PPI use increases risk for asthma by 57% in children
Risk for asthma in children grew with use of proton pump inhibitors compared with no-use, according to a study published in JAMA Pediatrics.
“In this nationwide cohort study, we observed a significant 57% increased risk of asthma among children who initiated PPI use compared with those who did not initiate PPI use,” Yun-Han Wang, MSc, BPharm, from the clinical epidemiology division, department of medicine Solna, Karolinska Institute, Stockholm, Sweden, and colleagues wrote. “An in-creased risk was observed across all age groups and was greatest in infants and toddlers younger than 2 years.”
In Sweden, Wang and colleagues used nationally collected registry data to identify 80,870 pairs of children and adolescents whom researchers matched by age and propensity score. Each pair included one child who initiated PPI use and one who did not. Investigators examined the risk for incident asthma at a median follow up of 3 years.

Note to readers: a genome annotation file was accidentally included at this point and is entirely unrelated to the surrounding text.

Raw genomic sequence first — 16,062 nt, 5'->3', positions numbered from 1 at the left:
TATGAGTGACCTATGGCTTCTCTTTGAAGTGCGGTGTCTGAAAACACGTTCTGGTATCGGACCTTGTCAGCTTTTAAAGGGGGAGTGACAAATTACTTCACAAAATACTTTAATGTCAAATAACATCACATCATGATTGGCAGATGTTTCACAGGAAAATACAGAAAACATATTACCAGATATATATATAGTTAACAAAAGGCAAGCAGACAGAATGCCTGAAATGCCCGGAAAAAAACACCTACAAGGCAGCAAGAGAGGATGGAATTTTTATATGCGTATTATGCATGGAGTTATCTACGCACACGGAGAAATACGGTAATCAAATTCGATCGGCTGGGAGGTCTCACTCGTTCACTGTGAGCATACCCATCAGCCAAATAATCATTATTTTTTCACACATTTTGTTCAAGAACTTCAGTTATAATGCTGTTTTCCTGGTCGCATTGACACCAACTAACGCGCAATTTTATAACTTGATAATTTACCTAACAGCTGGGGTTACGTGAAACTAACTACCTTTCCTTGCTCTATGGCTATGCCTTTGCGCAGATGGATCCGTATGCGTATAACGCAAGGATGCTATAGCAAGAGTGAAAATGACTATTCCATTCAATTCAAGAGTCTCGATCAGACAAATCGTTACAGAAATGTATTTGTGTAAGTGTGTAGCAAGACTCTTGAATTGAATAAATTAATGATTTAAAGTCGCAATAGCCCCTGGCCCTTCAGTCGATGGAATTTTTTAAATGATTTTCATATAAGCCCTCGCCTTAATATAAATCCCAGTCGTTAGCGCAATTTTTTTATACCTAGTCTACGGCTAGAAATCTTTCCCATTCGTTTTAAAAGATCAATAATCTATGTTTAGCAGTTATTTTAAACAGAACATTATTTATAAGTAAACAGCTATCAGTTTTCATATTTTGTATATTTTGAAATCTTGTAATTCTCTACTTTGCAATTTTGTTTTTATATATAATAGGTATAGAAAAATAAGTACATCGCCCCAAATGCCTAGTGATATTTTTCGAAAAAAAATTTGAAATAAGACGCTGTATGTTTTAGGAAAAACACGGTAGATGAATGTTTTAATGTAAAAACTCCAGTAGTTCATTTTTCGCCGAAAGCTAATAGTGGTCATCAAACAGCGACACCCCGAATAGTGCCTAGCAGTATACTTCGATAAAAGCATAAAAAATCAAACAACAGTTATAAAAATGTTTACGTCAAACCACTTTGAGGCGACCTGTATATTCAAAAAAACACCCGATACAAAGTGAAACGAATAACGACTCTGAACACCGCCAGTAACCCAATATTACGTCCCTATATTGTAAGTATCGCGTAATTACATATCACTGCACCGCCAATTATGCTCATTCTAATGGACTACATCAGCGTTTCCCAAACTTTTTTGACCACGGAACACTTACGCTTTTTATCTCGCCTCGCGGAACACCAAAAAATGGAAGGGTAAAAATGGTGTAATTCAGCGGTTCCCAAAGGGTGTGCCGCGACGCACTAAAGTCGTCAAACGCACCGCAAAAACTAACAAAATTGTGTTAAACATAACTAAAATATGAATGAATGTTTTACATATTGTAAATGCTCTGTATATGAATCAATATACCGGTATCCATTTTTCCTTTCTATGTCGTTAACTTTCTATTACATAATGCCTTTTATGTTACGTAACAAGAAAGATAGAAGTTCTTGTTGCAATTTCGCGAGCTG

Results show that children who used PPIs had a higher incidence of asthma (21.8 events per 1,000 person-years vs. 14 events per 1,000 person-years; HR = 1.57; 95% CI, 1.49-1.64).
“The risk of asthma was significantly increased across all age groups and was highest for infants and toddlers with an HR of 1.83 (95% CI, 1.65-2.03) in the group younger than 6 months and 1.91 (95% CI, 1.65-2.22) in the group 6 months to younger than 2 years (P < .001 for interaction),” Wang and colleagues wrote.
Investigators reported HRs for individual PPIs were 1.64 for esomeprazole (95% CI, 1.5-1.79), 1.49 for lansoprazole (95% CI, 1.25-1.78), 1.43 for omeprazole (95% CI, 1.35-1.51) and 2.33 for pantoprazole (95% CI, 1.35-1.51).
According to analyses of the timing of asthma onset after initiation of PPIs, HRs were 1.62 for 0 to 90 days (95% CI, 1.42-1.85), 1.73 for 91 to 180 days (95% CI, 1.52-1.98) and 1.53 for 181 days to end of follow-up (95% CI, 1.45-1.62). The correlation remained consistent through all sensitivity analyses such has high-dimensional propensity score matching (HR, 1.48; 95% CI, 1.41-1.55).
“Proton pump inhibitors should be prescribed to children only when clearly indicated, weighing the potential benefit against potential harm,” the researchers wrote.